I must now interrupt myself to mount a defense: Rickrolling, which may be one of the most bizarre and original internet pranks, is definitely heads above the ubiquitous LOLCATS and internet gaming language in its conceptuality. In an article for the U of Alberta magazine The Gateway, a student who shares my awe of the rickroll tears into internet memes that are "teh suck" and defends Rick as a truly positive communication phenomenon.

Rickrolling has, like its fellow internet memes, made its way out into meatspace in several incarnations. It was supposedly used at a college basketball game to interrupt at half-time, but the first instance of this game-interrupting was found to be staged and edited to look like an actual interruption. Even though that instance never really took place, its hoax video has inspired actual rickrolls at sporting events. Unfortunately no one at the Mets game got the joke. Students and young workers have used the song to interrupt their own video and Power Point presentations or broadcast the song through a store's PA system, but again without the desired effect. One of few successful TV attempts at rickrolling happened on a news show when an anchorwoman twice asked for a link on the screen to be clicked, and there was Rick, and Rick again.

I think the only instance of rickrolling that has made a significant mark on meatspace was the 2008 protest in front of The Church of Scientology in Los Angeles, California. Masked protesters (concerned that the Scientologists would attempt to identify them and then work their Scientology voo doo on them) held boomboxes aloft and performed a live rickroll of the church. The message of the rickroll, when used as a protest, is a powerful one. "We have interrupted what you are trying to communicate. We have interrupted what you are doing. We are not listening to you. Your messages are rendered powerless because we are speaking over them with one seemingly unintelligible but unified secret-code-message. Your messages have no more meaning than a Rick Astley video." Just as the rickroll discloses the pitfalls of internet communication, it attempts to disclose the Church of Scientology. Or at least, it makes people ask questions about it. In this instance, the internet meme of the rickroll becomes a cultural meme, carrying with it a kind of irreverence, solidarity, humor, and a more serious demand for disclosure.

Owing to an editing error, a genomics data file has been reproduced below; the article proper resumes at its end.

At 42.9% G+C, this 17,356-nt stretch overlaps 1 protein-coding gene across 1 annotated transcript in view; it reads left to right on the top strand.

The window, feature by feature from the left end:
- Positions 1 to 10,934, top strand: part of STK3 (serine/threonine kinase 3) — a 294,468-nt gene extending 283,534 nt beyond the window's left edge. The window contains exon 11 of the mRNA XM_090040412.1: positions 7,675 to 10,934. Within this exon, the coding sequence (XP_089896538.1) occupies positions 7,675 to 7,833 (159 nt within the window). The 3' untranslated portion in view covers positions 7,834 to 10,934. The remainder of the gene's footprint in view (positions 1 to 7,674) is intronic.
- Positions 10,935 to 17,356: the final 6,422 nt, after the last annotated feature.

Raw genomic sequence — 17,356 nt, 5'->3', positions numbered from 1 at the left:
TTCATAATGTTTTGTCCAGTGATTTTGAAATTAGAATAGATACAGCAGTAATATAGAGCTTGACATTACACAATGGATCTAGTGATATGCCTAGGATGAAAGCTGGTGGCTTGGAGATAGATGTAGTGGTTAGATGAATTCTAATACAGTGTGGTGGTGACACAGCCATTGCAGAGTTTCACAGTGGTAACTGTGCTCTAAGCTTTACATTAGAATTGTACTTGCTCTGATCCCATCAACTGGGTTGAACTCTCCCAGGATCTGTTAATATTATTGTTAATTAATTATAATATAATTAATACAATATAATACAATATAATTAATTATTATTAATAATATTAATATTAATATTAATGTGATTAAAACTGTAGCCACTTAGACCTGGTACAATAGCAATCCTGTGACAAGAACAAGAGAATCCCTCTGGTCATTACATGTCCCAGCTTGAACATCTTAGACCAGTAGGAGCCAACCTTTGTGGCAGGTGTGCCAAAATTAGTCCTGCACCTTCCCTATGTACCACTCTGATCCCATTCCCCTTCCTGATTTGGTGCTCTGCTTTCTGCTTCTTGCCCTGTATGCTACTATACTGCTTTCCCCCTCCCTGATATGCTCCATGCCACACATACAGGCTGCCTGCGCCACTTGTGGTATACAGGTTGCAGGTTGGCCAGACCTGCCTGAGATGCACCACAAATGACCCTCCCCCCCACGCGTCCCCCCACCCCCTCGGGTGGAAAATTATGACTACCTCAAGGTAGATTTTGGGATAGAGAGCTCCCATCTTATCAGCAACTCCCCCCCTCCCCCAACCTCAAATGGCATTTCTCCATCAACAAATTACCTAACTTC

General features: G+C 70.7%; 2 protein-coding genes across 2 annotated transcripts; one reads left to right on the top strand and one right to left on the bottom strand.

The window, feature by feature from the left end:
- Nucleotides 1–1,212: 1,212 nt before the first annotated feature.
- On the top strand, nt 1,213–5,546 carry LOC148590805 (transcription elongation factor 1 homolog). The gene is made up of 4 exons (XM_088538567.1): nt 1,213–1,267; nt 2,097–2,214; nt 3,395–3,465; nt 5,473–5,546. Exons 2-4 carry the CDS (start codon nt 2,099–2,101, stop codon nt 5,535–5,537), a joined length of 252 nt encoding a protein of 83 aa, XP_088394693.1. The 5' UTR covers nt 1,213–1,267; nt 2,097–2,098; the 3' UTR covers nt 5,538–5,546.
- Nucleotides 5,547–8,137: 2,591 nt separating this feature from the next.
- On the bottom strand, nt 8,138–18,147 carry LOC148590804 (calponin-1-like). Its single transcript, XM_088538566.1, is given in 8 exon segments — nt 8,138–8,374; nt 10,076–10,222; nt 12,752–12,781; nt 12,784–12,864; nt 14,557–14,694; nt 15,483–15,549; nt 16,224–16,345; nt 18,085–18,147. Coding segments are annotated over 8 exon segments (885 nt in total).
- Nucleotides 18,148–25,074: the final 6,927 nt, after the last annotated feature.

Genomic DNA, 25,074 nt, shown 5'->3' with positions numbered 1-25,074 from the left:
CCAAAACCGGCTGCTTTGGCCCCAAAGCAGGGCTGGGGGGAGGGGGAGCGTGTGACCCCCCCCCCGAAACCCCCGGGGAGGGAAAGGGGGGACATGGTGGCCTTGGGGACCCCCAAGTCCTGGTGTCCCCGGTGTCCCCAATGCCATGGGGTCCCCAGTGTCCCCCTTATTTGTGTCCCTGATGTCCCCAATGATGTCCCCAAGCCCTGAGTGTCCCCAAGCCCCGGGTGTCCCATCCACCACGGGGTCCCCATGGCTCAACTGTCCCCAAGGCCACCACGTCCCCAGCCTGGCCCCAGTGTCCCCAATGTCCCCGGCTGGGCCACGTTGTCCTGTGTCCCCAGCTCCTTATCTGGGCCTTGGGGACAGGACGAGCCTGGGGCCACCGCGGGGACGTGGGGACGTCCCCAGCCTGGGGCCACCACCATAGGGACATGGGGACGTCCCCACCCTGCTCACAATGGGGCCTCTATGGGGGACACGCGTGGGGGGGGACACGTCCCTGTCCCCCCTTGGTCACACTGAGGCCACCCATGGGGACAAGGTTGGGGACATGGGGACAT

Although many of the onlookers at the protest, and the Scientologists themselves, probably had no idea what was going on, the event was of course videoed, put up on YouTube, and linked automatically by YouTube to all the other rickroll-related videos. Rickrollers and rickrollees now know about the protest, and will surely try to use the song in a similar way. As silly as it may be as an internet meme, I think the cultural meme of rickrolling could be a useful, non-violent means of protest and demonstration. Protests often have interruption and confusion as their methods of attention-getting, and the introduction of chaos broadcasts a well-understood message of challenging the status-quo while pointing to the chaos that is a natural function of human life, and in this case, communication.

Rick Astley has been awfully good natured about this whole thing, and has lately done interviews and talk shows all over the world. But linguists or cultural theorists who might write on rickrolling would not really consider his opinion of it. Astley is not really part of the meaning, even if he is part of the chaos of it.